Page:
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Portrait: Ute Hellmich - new professor for Biostructural Interactions
For the effective combat of infectious diseases, they must be understood as precisely as possible - right down to the molecular level. "We want to know how certain proteins interact with other molecules in the context of infections. And we want to learn how these proteins look like at the atomic level and how they move, in other words, how their dynamic is constituted," says Ute Hellmich, new professor of Biostructural Interactions at the Faculty of Chemistry and Earth Sciences at the Friedrich Schiller University Jena, based within the Cluster of Excellence Balance of the Microverse.
When unexpected measurement data turn into new discoveries
Surprising things can be discovered when researching the interactions of biomolecules, for example of so-called trypanosomes: "These are single-celled parasites that can cause tropical diseases, such as African sleeping sickness. In order to survive, these parasites need a certain enzyme. However, there are molecules that inhibit this enzyme, i.e. act as inhibitors. For one of these inhibitors, we wanted to find out exactly how this works." When she and her team examined the chemical complex that the inhibitor forms with the enzyme, they encountered unexpected measurement signals. "At first, we thought we were observing artifacts," the biochemist recalls. "However, we soon realized that the enzyme-inhibitor complex combines with another identical complex from the environment - it dimerizes. The inhibitor molecule functions like a glue in this process," Prof. Hellmich explains. Thus, her research group discovered one of the smallest known molecules that exhibit this behavior. "These so-called dimerizers are of great pharmaceutical importance. They can be used, for example, to control signaling pathways in the cell," Prof. Hellmich classifies this unexpected discovery.
One important method she uses to study the interactions of enzymes and other biomolecules is nuclear magnetic resonance spectroscopy. "This method is excellent for studying atomic details of complex biological building blocks. In addition, we can also study the dynamics of our samples and describe their function," the scientist explains. "However, we don't want to obsessively commit to a single method, but rather use all possibilities to answer our respective questions."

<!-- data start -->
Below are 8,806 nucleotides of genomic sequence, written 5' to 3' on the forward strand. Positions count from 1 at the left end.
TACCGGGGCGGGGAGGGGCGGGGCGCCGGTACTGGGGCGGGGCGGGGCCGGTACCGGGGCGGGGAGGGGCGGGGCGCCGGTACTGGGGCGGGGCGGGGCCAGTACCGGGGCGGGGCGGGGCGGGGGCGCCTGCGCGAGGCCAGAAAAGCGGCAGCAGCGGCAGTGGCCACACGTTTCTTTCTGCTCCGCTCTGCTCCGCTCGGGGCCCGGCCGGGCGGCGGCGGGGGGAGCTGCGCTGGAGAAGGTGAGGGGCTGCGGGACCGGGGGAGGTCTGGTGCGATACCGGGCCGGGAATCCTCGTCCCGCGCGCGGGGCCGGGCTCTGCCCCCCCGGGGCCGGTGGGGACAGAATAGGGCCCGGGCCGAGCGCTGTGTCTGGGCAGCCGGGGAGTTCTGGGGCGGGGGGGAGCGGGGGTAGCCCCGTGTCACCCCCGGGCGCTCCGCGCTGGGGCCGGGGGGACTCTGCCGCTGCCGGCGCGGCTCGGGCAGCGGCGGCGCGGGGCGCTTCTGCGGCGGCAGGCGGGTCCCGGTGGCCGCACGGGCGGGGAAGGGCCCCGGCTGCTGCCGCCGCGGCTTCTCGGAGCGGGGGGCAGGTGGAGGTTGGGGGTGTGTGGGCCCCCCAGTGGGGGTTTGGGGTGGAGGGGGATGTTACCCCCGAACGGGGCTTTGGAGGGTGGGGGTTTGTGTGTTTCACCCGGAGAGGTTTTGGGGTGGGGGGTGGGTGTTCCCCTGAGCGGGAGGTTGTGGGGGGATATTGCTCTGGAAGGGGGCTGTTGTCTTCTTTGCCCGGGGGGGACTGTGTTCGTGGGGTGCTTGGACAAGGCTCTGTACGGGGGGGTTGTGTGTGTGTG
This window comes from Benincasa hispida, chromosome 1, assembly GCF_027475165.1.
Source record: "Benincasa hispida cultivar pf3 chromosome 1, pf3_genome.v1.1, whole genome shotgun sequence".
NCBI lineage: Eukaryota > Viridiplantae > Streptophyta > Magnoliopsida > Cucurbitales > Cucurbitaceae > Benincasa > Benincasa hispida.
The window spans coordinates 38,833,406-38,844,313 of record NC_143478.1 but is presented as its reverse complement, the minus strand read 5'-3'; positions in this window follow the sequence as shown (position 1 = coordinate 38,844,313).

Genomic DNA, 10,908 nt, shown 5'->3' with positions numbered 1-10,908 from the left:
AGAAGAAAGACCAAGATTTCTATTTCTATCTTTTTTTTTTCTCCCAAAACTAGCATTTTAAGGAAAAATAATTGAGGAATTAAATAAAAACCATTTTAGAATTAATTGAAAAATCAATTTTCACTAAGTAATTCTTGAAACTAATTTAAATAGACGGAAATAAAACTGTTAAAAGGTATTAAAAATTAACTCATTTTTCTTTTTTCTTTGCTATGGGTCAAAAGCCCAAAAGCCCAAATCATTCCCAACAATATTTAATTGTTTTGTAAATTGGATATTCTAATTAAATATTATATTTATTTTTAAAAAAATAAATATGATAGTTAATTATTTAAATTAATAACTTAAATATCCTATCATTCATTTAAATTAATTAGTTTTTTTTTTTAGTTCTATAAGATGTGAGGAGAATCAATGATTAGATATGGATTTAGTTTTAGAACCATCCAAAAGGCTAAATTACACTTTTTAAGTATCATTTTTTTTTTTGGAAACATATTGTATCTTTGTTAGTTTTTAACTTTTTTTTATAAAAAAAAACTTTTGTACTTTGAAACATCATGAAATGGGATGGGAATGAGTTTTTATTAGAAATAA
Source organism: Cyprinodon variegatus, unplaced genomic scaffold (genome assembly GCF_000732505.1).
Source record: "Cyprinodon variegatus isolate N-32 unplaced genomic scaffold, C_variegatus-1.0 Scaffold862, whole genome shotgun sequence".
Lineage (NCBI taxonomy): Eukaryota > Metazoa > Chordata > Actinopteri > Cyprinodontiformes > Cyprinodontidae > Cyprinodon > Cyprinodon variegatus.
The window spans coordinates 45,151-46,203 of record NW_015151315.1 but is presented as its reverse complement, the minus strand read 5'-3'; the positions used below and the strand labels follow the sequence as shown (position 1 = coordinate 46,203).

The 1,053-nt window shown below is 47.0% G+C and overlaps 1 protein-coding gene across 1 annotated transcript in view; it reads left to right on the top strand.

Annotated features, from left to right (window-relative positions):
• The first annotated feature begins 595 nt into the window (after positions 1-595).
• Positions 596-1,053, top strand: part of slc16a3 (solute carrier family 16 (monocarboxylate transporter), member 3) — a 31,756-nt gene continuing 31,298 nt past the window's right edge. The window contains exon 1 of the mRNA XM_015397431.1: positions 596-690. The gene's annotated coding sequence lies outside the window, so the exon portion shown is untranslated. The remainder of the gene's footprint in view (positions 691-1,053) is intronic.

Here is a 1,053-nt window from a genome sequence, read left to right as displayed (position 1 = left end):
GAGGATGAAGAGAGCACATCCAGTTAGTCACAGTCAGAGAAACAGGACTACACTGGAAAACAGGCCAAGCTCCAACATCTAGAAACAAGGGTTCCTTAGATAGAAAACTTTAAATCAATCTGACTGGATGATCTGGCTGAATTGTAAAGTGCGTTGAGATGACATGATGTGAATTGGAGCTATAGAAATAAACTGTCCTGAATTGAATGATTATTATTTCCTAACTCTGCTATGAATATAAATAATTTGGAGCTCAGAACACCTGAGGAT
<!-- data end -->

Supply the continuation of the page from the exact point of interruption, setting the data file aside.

This requires a lot of collaboration between experts from different disciplines. "Of course, proteins come from Biochemistry. But in Synthetic Chemistry, the inhibitor molecules are made and modified. Biophysical chemistry provides the investigation methods. And Theoretical Chemistry helps us to derive new and improved structures from the information obtained," Prof. Hellmich sums up.
Researching neglected tropical diseases
For Prof. Ute Hellmich, however, interdisciplinarity does not end with the natural sciences. "One of our central research topics is the so-called neglected tropical diseases. Socio-political factors also play a crucial role, such as livestock management, settlement, climate change, but also history, for example, when it comes to understanding whether and how drugs or vaccines are developed and for whom they are actually available. We see the effects of such inequalities today as well, such as in the global distribution of COVID-19 vaccines."
The path between biochemistry and the humanities has recently been entered by a doctoral student in her group. "This path is very unusual for a natural scientist, and I'm excited to see what comes out of this work, which is also new for us. We have a responsibility as researchers to look right and left of the track and to think outside our box about our topics."
"A luxury to work at such a broad-based university"
After earning her PhD at the Goethe University Frankfurt/Main in 2010, the biochemist conducted research for several years at the Harvard University in Cambridge, Massachusetts. From 2015 to 2020, she was Junior Professor of Membrane Biochemistry at the Johannes Gutenberg University Mainz, where she successfully completed her tenure track in 2020. Since this year, Prof. Ute Hellmich and her group are in Jena as part of the Microverse Cluster.
For the biochemist, the environment at the Friedrich Schiller University is ideal. "It is a luxury to work at such a broad-based university. I hope that many new encounters will take place here." That these are already taking place is shown by the fact that, while she is still setting up her labs in Jena, a bachelor's student, a master's student and a doctoral student from Jena are already researching their theses.
Text by Roman Witt based on the German press releases by Marco Körner (University of Jena)